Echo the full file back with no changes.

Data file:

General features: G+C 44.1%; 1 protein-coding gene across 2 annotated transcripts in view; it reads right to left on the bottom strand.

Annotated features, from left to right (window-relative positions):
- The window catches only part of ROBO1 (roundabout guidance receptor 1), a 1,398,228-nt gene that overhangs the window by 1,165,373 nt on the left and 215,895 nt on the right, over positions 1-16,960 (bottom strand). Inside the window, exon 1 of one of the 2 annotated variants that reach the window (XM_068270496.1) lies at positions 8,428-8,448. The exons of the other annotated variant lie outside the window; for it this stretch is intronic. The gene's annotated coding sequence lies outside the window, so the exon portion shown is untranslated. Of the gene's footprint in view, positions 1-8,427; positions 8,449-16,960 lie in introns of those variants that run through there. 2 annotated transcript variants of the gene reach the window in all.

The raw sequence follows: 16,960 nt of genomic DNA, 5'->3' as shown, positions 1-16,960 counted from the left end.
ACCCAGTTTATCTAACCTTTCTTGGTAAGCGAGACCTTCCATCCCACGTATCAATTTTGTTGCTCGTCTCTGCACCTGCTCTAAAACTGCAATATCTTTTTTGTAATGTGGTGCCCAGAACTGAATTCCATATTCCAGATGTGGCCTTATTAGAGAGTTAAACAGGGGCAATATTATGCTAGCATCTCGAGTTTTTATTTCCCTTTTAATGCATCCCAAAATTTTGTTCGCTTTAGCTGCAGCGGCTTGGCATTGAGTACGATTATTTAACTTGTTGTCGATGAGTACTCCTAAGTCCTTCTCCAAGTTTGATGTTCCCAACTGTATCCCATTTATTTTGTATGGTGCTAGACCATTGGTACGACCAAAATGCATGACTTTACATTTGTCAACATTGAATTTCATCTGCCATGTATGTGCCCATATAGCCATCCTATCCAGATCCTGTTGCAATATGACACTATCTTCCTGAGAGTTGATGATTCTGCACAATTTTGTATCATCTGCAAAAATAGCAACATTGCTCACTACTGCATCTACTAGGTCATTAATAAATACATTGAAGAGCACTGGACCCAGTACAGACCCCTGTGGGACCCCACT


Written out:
General features: G+C 44.1%; 1 protein-coding gene across 2 annotated transcripts in view; it reads right to left on the bottom strand.

Annotated features, from left to right (window-relative positions):
- The window catches only part of ROBO1 (roundabout guidance receptor 1), a 1,398,228-nt gene that overhangs the window by 1,165,373 nt on the left and 215,895 nt on the right, over positions 1-16,960 (bottom strand). Inside the window, exon 1 of one of the 2 annotated variants that reach the window (XM_068270496.1) lies at positions 8,428-8,448. The exons of the other annotated variant lie outside the window; for it this stretch is intronic. The gene's annotated coding sequence lies outside the window, so the exon portion shown is untranslated. Of the gene's footprint in view, positions 1-8,427; positions 8,449-16,960 lie in introns of those variants that run through there. 2 annotated transcript variants of the gene reach the window in all.

The raw sequence follows: 16,960 nt of genomic DNA, 5'->3' as shown, positions 1-16,960 counted from the left end.
ACCCAGTTTATCTAACCTTTCTTGGTAAGCGAGACCTTCCATCCCACGTATCAATTTTGTTGCTCGTCTCTGCACCTGCTCTAAAACTGCAATATCTTTTTTGTAATGTGGTGCCCAGAACTGAATTCCATATTCCAGATGTGGCCTTATTAGAGAGTTAAACAGGGGCAATATTATGCTAGCATCTCGAGTTTTTATTTCCCTTTTAATGCATCCCAAAATTTTGTTCGCTTTAGCTGCAGCGGCTTGGCATTGAGTACGATTATTTAACTTGTTGTCGATGAGTACTCCTAAGTCCTTCTCCAAGTTTGATGTTCCCAACTGTATCCCATTTATTTTGTATGGTGCTAGACCATTGGTACGACCAAAATGCATGACTTTACATTTGTCAACATTGAATTTCATCTGCCATGTATGTGCCCATATAGCCATCCTATCCAGATCCTGTTGCAATATGACACTATCTTCCTGAGAGTTGATGATTCTGCACAATTTTGTATCATCTGCAAAAATAGCAACATTGCTCACTACTGCATCTACTAGGTCATTAATAAATACATTGAAGAGCACTGGACCCAGTACAGACCCCTGTGGGACCCCACT